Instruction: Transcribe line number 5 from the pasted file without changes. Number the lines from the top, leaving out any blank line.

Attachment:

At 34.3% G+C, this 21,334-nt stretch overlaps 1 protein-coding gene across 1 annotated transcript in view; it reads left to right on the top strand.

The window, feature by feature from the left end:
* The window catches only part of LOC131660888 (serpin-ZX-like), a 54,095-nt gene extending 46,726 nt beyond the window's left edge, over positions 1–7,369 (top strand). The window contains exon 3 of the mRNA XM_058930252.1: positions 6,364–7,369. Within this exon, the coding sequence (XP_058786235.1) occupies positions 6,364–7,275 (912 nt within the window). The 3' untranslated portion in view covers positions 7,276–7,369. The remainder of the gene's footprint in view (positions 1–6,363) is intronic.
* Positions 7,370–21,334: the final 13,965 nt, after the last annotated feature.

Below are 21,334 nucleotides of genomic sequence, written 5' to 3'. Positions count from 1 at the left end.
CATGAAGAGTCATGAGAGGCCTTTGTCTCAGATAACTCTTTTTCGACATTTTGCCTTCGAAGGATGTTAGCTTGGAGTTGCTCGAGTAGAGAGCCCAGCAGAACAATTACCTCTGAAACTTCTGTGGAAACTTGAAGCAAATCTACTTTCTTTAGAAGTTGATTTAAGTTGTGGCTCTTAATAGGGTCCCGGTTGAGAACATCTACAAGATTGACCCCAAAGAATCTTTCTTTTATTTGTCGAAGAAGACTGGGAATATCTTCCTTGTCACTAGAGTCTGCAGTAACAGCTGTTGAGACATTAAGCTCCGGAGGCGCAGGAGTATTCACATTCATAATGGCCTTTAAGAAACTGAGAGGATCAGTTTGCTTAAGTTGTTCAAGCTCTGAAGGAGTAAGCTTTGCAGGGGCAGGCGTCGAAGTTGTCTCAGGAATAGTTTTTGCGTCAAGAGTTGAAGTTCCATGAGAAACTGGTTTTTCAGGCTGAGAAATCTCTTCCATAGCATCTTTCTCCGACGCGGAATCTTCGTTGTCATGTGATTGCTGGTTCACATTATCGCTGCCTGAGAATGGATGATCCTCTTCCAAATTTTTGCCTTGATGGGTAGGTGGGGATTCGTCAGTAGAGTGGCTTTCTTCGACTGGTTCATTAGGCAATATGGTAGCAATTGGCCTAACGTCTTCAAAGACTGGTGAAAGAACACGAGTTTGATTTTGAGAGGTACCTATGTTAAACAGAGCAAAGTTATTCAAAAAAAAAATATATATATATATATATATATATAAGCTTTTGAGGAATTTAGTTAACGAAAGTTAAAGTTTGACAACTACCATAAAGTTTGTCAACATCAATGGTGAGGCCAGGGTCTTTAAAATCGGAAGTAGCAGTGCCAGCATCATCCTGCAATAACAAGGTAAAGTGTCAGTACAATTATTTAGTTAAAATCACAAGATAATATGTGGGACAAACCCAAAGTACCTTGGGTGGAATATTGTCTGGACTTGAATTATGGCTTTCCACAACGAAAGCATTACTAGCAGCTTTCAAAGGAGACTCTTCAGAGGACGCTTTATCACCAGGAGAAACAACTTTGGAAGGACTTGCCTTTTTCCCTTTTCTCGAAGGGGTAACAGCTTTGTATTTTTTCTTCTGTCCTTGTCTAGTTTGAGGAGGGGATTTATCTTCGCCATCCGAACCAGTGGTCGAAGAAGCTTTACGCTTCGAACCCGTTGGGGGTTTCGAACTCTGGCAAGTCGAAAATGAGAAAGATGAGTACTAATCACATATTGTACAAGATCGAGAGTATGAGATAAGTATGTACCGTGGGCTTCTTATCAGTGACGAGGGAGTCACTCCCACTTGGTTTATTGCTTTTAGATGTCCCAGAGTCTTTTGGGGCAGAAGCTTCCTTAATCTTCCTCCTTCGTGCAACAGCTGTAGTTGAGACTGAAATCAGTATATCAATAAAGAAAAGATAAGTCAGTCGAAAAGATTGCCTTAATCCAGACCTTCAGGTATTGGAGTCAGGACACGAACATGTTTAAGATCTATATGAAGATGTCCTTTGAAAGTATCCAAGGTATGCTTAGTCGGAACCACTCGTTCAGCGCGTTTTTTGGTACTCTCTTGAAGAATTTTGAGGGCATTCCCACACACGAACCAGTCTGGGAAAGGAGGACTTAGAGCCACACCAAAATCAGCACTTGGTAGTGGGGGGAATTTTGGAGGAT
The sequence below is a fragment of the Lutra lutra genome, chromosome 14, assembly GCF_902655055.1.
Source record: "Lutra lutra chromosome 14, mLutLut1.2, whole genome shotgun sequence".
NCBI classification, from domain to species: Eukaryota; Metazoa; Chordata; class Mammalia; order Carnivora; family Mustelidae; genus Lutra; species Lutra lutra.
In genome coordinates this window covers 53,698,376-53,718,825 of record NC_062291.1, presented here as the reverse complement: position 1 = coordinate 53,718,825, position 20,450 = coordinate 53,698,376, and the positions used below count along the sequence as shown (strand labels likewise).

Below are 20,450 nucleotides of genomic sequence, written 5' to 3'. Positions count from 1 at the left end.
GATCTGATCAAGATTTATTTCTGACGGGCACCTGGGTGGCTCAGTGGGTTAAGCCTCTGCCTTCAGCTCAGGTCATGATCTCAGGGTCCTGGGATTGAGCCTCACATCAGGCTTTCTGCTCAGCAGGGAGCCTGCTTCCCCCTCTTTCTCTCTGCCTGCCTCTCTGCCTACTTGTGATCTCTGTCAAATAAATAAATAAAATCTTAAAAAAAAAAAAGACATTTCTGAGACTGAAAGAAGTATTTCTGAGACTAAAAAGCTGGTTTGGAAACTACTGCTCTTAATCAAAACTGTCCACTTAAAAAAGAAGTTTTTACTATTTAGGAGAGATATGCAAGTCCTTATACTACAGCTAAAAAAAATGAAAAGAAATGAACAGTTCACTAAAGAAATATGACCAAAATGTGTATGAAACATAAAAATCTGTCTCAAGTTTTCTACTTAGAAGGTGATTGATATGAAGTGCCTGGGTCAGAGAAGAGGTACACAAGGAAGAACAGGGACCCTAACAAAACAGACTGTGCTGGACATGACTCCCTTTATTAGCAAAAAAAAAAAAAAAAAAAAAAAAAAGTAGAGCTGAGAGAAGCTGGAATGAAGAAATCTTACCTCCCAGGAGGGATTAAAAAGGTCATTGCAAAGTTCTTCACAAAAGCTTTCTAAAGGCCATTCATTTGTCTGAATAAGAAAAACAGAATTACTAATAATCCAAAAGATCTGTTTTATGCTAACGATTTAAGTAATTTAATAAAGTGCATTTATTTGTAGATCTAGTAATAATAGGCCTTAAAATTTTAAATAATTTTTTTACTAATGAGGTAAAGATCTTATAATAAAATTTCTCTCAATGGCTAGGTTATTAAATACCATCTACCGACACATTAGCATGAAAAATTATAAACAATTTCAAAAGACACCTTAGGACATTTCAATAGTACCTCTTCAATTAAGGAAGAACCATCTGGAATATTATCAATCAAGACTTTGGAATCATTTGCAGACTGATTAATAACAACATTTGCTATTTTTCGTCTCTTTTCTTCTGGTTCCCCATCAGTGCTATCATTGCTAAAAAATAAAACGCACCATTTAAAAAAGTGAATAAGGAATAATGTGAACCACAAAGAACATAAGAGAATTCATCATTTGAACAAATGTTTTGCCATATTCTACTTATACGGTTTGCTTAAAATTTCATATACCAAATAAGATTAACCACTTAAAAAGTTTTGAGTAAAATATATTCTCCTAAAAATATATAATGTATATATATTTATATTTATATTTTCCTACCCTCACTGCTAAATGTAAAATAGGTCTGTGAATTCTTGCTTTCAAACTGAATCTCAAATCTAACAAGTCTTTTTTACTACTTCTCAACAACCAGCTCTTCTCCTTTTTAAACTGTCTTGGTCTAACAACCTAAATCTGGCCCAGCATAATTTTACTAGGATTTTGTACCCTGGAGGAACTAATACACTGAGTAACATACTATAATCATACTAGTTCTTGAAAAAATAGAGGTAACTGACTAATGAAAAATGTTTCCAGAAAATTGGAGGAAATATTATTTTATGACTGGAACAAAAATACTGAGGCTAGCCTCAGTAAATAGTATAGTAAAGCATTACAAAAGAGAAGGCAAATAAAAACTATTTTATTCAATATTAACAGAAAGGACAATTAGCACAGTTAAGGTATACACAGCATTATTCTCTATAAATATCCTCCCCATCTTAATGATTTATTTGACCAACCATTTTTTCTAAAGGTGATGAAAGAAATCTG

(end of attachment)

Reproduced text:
Below are 21,334 nucleotides of genomic sequence, written 5' to 3'. Positions count from 1 at the left end.